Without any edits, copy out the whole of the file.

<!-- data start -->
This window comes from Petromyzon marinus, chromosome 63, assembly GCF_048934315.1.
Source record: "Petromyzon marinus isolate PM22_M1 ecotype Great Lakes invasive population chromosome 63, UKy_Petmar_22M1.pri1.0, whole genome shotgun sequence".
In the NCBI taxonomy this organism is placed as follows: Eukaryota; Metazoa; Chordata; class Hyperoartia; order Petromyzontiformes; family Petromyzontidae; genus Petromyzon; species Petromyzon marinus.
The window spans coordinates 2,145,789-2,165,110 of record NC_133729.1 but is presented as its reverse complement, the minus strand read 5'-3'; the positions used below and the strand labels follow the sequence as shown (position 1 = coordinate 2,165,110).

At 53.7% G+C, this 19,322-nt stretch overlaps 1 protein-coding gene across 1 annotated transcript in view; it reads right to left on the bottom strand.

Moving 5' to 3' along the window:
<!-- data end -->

This window comes from Petromyzon marinus, chromosome 63, assembly GCF_048934315.1.
Source record: "Petromyzon marinus isolate PM22_M1 ecotype Great Lakes invasive population chromosome 63, UKy_Petmar_22M1.pri1.0, whole genome shotgun sequence".
In the NCBI taxonomy this organism is placed as follows: Eukaryota; Metazoa; Chordata; class Hyperoartia; order Petromyzontiformes; family Petromyzontidae; genus Petromyzon; species Petromyzon marinus.
The window spans coordinates 2,145,789-2,165,110 of record NC_133729.1 but is presented as its reverse complement, the minus strand read 5'-3'; the positions used below and the strand labels follow the sequence as shown (position 1 = coordinate 2,165,110).

At 53.7% G+C, this 19,322-nt stretch overlaps 1 protein-coding gene across 1 annotated transcript in view; it reads right to left on the bottom strand.

Moving 5' to 3' along the window: